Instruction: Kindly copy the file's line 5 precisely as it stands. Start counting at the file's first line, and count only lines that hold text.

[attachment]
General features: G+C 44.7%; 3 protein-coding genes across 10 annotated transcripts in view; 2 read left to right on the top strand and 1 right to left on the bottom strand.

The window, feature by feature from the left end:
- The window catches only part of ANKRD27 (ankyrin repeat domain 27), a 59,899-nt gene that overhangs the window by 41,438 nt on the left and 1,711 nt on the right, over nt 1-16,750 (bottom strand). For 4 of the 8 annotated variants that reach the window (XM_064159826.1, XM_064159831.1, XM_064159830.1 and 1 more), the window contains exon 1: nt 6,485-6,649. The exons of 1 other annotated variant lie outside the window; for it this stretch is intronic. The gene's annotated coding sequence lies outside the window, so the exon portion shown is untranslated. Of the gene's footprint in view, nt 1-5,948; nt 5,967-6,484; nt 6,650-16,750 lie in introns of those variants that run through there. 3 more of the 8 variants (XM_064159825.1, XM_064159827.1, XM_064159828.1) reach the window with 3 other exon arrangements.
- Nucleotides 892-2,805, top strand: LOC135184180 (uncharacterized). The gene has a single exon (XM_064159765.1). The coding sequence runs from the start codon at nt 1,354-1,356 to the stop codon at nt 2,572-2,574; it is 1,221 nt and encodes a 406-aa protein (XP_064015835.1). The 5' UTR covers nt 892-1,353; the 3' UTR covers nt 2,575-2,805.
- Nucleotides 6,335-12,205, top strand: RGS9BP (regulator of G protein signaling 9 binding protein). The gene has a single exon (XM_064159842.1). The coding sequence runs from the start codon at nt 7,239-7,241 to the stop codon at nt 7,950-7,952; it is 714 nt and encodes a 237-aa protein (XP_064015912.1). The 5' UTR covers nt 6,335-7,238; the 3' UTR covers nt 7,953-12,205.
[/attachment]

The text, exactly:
- Nucleotides 6,335-12,205, top strand: RGS9BP (regulator of G protein signaling 9 binding protein). The gene has a single exon (XM_064159842.1). The coding sequence runs from the start codon at nt 7,239-7,241 to the stop codon at nt 7,950-7,952; it is 714 nt and encodes a 237-aa protein (XP_064015912.1). The 5' UTR covers nt 6,335-7,238; the 3' UTR covers nt 7,953-12,205.